Alas, the finalists for the 2018 Man Booker Prize have been announced!
Earlier this summer, we revealed the 13 books longlisted for this year’s coveted prize. They were: Belinda Bauer‘s Snap, Anna Burns‘ Milkman, Nick Drnaso‘s Sabrina, Esi Edugyan‘s Washington Black, Guy Gunaratne‘s In Our Mad and Furious City, Daisy Johnson‘s Everything Under, Rachel Kushner‘s The Mars Room, Sophie Mackintosh‘s The Water Cure, Michael Ondaatje‘s Warlight, Richard Powers‘ The Overstory, Robin Robertson‘s The Long Take, Sally Rooney‘s Normal People, and Donal Ryan‘s From a Low and Quiet Sea
Now, this year’s judges have rounded the longlist to six books, all of which will vie for the coveted Man Booker Prize title and take home the $65,723 (£50,000) cash prize.
Without further ado, your six finalists are Milkman, Washington Black, Everything Under, The Mars Room, The Overstory and The Longtake.
See the shortlisted books, below, and stay tuned — we’ll be covering the winner on October 16!
Note: the language written below was provided by The Man Booker Prize website.
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Milkman by Anna Burns offers a perspective on Northern Ireland riven by unrest in the 1970s, as seen through the eyes of a young girl. Praised by the judges for being “genuinely experimental” and even “Beckettian” (the gold-standard when it comes to playing with form, perhaps, especially for Irish authors), the book is described as “a tale of gossip and hearsay, silence and deliberate deafness. It is the story of inaction with enormous consequences.”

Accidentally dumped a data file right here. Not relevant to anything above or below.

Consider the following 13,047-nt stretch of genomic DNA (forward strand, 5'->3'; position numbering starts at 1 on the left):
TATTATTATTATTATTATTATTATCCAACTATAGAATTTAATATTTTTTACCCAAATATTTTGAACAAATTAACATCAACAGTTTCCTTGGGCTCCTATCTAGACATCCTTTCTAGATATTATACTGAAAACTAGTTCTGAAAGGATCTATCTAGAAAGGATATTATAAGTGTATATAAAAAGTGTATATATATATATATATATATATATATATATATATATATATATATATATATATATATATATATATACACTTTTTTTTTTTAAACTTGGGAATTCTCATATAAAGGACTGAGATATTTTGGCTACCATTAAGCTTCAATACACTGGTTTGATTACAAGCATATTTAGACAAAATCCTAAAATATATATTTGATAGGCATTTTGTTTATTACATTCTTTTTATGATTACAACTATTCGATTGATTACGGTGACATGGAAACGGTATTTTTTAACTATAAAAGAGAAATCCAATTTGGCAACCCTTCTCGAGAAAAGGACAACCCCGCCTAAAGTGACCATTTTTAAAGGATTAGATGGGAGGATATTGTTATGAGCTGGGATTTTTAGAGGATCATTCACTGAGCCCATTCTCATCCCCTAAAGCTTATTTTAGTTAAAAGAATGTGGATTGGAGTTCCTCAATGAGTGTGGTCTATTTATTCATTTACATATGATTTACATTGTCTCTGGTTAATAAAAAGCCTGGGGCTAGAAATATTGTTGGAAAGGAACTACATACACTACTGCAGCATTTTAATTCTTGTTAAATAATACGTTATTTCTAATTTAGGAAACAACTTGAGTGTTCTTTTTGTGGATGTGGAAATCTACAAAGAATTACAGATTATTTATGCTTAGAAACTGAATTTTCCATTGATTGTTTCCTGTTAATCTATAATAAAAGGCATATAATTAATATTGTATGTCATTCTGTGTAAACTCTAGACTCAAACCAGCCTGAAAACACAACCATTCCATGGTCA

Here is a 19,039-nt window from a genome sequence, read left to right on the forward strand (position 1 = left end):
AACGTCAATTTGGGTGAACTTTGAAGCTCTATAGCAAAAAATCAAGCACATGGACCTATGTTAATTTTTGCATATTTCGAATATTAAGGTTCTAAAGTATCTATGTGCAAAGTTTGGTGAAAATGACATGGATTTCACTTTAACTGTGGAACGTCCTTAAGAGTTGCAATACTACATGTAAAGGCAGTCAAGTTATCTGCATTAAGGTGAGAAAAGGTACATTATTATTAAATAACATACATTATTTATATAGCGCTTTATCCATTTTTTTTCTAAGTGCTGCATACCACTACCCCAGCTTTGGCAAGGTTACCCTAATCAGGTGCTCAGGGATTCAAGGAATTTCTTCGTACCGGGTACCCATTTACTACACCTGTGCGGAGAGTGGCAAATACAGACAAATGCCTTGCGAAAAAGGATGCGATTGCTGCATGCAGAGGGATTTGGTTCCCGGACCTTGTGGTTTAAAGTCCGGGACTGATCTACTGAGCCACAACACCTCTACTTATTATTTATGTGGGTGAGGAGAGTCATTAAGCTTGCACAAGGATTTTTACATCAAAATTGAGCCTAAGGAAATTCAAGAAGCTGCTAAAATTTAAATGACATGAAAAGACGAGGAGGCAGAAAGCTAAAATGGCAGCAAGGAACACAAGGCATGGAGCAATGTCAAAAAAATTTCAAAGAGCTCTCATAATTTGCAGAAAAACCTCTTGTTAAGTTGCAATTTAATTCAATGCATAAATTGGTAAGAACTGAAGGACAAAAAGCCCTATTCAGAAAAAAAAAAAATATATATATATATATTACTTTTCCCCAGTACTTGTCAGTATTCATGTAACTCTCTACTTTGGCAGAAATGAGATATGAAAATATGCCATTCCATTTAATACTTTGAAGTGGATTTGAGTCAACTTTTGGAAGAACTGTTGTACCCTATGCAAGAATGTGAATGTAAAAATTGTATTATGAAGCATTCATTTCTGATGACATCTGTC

Washington Black by Esi Edugyan also features a child narrator, this time an eleven-year-old slave on a Barbados sugar plantation. Large in its geographic and historical sweep, Edugyan’s second novel to be shortlisted for the Booker is a highly ambitious exploration of race that the judges called “extremely imaginative, profoundly engaging and filled with an empathetic understanding of characters who are uprooted from places they knew and required to make adjustments in worlds they could barely have dreamt of.”
Readers fascinated by the subject of words and meaning will gravitate to Everything Under by Daisy Johnson, the story of an isolated lexicographer who, as an adult, begins to remember a language invented in childhood. Mythology runs through this book, described as a Sophoclean melodrama. It follows Johnson’s collection of short stories, Fen, which established the author’s unique brand of magical realism.
Special note: The British writer becomes the youngest novelist, at 27, to be shortlisted for the Man Booker Prize.
Judges called The Mars Room by Rachel Kushner “terrifyingly authentic” in its depiction of the “absolute corruption of the American dream.” Gender is at the heart of what the Guardian described as an “unflinching” portrait of what it means to be poor and female in America. It follows Kusher’s 2013 novel The Flamethrowers, one of the books that made it into Vulture’s admittedly premature take on the literature that should make up the 2000s canon, 18-and-a-half years into the century.
Richard Powers was also on the Vulture list with his 2002 novel The Time Of Our Singing, while another of his 12 novels, Orfeo, was longlisted for the Booker prize in 2014. Now he’s been shortlisted for The Overstory. The Booker’s synopsis: “Nine strangers, each in different ways, become summoned by trees, brought together in a last stand to save the continent’s few remaining acres of virgin forest.”
Last of the six finalists, each of whom wins £2,500 ($3,268), is Scottish author Robin Robertson. The Long Take follows a World War II veteran with post-traumatic stress disorder trying to orientate himself in a fractured America. Judges describe it as a “film noir on the page.”
— Man Booker Prize (@ManBookerPrize) September 20, 2018